As you wander through the narrow alleyways and lanes of the old Roman Jewish Ghetto, through Trastevere, and elsewhere in Rome, you might find yourself stumbling over slightly raised brass cobblestones interspersed among the city’s black basalt pavement.
Engraved with names and dates, these stones are memorials to the residents of the neighborhood murdered by the Nazis in World War II after being rounded up and deported to Auschwitz. Of the 1,023 captured during the infamous Nazi raid on 16 October 1943, only 15 men and one woman returned. Lello di Segni, the last survivor, died on 28 October 2018 at age 92.
A German-born artist, Gunter Demnig, is the creator of the brass cobblestones, known as Stolperstein or stumbling stones, in German. The origin of the name allegedly comes from a Nazi anti-Semitic saying that “when you accidentally stumble over a stone, a Jew must be buried here.” Demnig started the project in 1992 with the aim of giving a name and a story
back to the victims stripped of their identities and reduced to a number by the Nazis. The stones are individually made by hand, with about 440 produced every month. In October 2018, Demnig installed the 70,000th stumbling stone in Frankfurt, Germany. He is thus the creator of the largest Holocaust memorial in the world.
THE ROMAN SAMPIETRINI
In Italian, cobblestones are known as Sampietrini (sing. Sampietrino). The term is believed to have been coined in the 1700s by the Monsignor who supervised the replacement of the uneven pavement around St. Peter’s Basilica with cubes of black basalt blocks similar to those used to pave the roads of ancient Rome. Some sources say that they are so-called because each represents one of the souls saved by St. Peter, while others will tell you that they are so-named because they were first placed in St. Peter’s Square.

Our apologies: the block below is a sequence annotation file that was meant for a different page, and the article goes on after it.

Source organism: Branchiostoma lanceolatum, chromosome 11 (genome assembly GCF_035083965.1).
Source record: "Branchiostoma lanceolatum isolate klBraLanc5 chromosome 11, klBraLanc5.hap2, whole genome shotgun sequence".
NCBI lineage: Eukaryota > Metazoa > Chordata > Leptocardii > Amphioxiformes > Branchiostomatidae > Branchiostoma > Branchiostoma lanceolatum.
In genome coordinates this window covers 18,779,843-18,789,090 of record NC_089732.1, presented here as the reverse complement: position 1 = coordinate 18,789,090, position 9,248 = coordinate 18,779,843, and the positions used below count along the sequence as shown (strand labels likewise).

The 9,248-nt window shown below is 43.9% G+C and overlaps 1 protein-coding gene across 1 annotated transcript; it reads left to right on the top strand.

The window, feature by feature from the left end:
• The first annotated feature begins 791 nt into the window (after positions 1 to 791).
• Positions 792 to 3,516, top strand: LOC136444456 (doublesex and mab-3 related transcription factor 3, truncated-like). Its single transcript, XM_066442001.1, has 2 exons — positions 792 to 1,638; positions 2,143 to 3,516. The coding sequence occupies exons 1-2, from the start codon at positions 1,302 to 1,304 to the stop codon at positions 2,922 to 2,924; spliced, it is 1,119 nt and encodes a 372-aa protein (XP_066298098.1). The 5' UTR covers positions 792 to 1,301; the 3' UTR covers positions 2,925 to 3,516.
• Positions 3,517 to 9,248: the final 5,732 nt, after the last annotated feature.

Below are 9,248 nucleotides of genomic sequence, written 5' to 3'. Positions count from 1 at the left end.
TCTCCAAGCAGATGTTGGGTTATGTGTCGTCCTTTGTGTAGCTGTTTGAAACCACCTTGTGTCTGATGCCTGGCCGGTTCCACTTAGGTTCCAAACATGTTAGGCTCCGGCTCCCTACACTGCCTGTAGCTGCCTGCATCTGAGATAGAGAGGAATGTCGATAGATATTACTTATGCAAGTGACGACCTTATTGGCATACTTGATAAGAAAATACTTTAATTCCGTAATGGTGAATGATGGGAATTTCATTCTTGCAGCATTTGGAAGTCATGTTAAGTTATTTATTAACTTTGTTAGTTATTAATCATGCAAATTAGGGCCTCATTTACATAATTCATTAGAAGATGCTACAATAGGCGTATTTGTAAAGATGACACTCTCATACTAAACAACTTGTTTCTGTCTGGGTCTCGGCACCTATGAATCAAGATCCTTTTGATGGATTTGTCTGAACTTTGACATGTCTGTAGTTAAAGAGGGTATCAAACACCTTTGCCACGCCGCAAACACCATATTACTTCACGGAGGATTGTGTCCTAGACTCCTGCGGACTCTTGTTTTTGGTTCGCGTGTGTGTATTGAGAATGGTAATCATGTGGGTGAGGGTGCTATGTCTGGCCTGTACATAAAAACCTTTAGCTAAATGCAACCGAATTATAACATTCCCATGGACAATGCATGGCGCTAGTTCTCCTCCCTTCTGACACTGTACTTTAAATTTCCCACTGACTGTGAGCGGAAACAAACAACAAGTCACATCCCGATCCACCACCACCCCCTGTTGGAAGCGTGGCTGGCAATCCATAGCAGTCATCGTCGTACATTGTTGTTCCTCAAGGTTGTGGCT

Demnig’s golden squares, which glisten in the sunlight, stand out visually
from the black basalt. Sometimes they are grouped outside a house, with an individual stone for every family member. Each is engraved with the name of the victim, date of birth, date, and place of deportation, and the date of his/her murder in the concentration camp. They all start with “Qui Abitava…” or “Here lived…”
The letters are so small that you often have to bend down to read the inscriptions. Deming believes that by doing so, you are bowing in respect to the victim, whose story is memorialized in the stone.
The Stumbling Stones of Rome’s Jewish Ghetto
Two groups of brass cobblestones catch our eye as we walk through the area around the Portico of Octavia, near the Theater of Marcellus.
Outside #23 Via Sant’Ambrogio, three stones are embedded in the cobblestones. They memorialize two brothers, Marco and Settimio Sciunnach, as well as Settimio’s wife, Rosa Spagnoletto Sciunnach. Research in the Holocaust Archives reveals that Rosa and Settimio had eight children (born between 1920 and 1938) living with them. The children escaped the Nazi dragnet and were taken in and hidden by the priest at the nearby Church of Sant’Ambrogio. Rosa was four months pregnant when she was captured on 21 February 1944. The Nazis executed her as she left the train at Auschwitz. Settimio and Marco died in the camp.
Outside #2 Via Della Reginella, four golden stumbling stones are embedded in the pavement. When the Nazis raided this house, they captured four women and a child. One of them, Settimia Spizzichino, is the only woman arrested in the Ghetto to have survived Auschwitz. She died in 2000. The four stones memorialize her mother, Grazia di Segni (born 1889), her two sisters, Ada and Giuditta Spizzichino (born respectively in 1915 and 1922) and Ada’s daughter, Rossana Calo, aged two, who lost their lives in the camp.
The stumbling stones are poignant memories in the vast historical tapestry
that is Rome. As you wander the streets of the Ghetto with its Portico of Octavia, its Fontana delle Tartarughe (Fountain of the Turtles), and its many popular restaurants, look down at the brass cobblestones. Each has a history to tell. Pause a moment to reflect on why they are there, and pay your respects to those who were never allowed to live full and happy lives in the company of their loved ones. Lest we forget . . .